SANTA CLAWS by Laura Leuck
Released: Nov. 1, 2006

Monster Town is the setting for this mischievously macabre Christmas story, which will appeal to fans of Tim Burton's The Nightmare Before Christmas. The over-the-top story is told in rhyming couplets that beg to be read aloud in a deep, spooky voice with dramatic pauses for effect. Two monster boys, Mack and Zack, are getting ready for Christmas, decorating with skulls and bones and whipping up some poisonberry pies and eggnog mixed with spider feet for Santa's treats. Santa Claws is an amorphous figure in a bulging, "blood-red" suit with a snake in his boot and horns poking out around his hat. He arrives by dragon power and leaves plenty of "gross and grisly Christmas toys" around the dead pine tree decorated with eyeballs. Aptly named illustrator Grimly provides watercolor-and-ink illustrations in a muted palette that strike just the right balance: weirdly edgy but not too terribly scary. Additional humor is added to the endpapers and back cover with ads for invented products such as "Vampbell's Garbage Soup." A tasty Christmas treat for kids who like their humor gross and their satires snappy. (Picture book. 5-8)Read full book review >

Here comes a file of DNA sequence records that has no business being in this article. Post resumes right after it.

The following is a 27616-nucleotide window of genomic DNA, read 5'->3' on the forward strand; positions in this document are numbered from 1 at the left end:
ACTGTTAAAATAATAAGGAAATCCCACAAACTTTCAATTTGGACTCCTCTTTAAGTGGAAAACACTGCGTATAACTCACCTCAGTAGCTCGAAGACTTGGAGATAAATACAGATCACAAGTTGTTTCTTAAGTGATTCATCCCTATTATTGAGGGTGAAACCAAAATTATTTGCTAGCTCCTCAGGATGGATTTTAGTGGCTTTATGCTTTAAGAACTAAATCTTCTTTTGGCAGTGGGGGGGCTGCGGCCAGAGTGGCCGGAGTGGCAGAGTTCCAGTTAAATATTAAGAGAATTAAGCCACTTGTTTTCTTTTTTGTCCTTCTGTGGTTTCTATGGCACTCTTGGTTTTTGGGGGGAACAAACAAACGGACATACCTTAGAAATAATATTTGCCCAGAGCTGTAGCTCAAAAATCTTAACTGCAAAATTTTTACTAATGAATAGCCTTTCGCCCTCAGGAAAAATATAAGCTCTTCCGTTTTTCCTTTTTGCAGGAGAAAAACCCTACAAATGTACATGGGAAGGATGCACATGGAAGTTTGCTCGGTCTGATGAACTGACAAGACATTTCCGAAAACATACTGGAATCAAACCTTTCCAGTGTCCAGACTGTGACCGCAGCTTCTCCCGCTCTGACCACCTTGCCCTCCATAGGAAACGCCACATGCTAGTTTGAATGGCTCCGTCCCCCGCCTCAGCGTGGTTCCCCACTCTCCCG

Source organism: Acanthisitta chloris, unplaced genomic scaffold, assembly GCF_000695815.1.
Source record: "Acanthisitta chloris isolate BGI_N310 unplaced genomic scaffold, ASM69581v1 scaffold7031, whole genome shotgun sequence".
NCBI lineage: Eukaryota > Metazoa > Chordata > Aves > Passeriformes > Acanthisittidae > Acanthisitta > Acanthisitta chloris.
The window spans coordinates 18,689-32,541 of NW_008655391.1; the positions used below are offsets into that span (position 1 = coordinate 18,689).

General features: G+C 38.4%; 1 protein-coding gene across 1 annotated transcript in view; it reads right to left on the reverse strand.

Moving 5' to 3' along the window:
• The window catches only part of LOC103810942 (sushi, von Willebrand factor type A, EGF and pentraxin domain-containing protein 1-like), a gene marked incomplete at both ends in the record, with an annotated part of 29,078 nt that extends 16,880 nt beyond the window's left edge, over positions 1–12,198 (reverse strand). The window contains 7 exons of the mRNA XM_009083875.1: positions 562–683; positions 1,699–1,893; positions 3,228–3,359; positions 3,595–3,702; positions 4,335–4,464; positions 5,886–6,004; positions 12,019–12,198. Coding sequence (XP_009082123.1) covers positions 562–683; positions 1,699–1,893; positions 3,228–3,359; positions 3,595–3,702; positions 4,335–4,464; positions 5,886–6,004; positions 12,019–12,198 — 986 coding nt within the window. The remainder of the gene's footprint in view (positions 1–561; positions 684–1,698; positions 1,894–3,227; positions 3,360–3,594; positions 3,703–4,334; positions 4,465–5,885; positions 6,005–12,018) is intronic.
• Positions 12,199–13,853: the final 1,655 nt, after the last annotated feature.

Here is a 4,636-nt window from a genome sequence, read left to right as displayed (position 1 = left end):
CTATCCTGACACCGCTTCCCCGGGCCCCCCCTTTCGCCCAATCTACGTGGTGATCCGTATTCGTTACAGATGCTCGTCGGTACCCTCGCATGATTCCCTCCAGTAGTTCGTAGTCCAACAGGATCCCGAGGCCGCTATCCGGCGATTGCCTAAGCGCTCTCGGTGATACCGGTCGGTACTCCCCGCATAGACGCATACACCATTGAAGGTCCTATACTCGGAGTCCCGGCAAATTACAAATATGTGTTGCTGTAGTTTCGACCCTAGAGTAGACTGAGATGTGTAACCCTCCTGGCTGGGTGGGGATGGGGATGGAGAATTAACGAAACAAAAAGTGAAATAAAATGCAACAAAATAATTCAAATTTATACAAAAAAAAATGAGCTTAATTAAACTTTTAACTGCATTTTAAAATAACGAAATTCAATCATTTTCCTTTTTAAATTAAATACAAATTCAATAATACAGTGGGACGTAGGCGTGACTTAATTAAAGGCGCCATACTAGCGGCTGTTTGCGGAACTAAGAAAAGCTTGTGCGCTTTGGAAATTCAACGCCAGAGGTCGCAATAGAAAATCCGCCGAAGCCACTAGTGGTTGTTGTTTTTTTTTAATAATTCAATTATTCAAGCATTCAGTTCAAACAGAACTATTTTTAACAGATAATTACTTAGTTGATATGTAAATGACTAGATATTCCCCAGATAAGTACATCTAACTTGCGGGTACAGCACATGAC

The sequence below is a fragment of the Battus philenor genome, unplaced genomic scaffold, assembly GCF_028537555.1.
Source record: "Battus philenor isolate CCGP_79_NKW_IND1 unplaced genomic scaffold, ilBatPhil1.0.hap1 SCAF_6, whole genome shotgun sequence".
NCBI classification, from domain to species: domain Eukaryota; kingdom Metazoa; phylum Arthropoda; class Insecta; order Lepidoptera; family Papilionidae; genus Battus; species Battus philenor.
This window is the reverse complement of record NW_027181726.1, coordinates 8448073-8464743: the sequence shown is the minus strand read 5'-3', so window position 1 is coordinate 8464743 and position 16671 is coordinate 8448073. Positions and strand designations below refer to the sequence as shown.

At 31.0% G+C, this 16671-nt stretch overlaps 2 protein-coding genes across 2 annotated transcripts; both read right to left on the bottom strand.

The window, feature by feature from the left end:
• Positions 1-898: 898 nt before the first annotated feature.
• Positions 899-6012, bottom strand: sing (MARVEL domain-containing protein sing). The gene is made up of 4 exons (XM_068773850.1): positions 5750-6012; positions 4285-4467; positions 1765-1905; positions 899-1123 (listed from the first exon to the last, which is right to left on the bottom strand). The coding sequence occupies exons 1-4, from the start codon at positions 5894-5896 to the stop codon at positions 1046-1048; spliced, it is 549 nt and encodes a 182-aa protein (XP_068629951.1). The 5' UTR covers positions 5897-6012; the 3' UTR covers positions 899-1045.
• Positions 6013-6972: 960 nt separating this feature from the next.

Released: July 1, 2004

Who better to deal with a class of little monsters than a toothy, green-skinned teacher with a lizard's tail and witchy powers? In Nash's otherwise-familiar classroom scenes, many of the children really are juvenile versions of famous Creature Feature creatures: a vampirelet, a loosely-wrapped mummy, a furry wolf-boy, a black-clad child whose last name has to be Addams, and so on. The young narrator regards his "creature teacher" with a mix of respect and affection, whether she's rejecting his " . . . taped and glued / assignments that my werewolf chewed," dispatching a bully to the Principal's office aboard a flying broom, or leading everyone outside "for recess time / to jump and play in piles of slime." Despite plenty of extra limbs and googly eyes, there's not a trace of eeriness here; even sensitive or younger readers will respond with giggles rather than shivers to this tongue-in-cheek tribute—and likely take to heart the closing line: "So if your creature teacher's near— / thank her for her help this year!" Quite a contrast to Edith Pattou's Mrs. Spitzer's Garden, illustrated by Tricia Tusa (2001), but the message is the same. (Picture book. 6-8)Read full book review >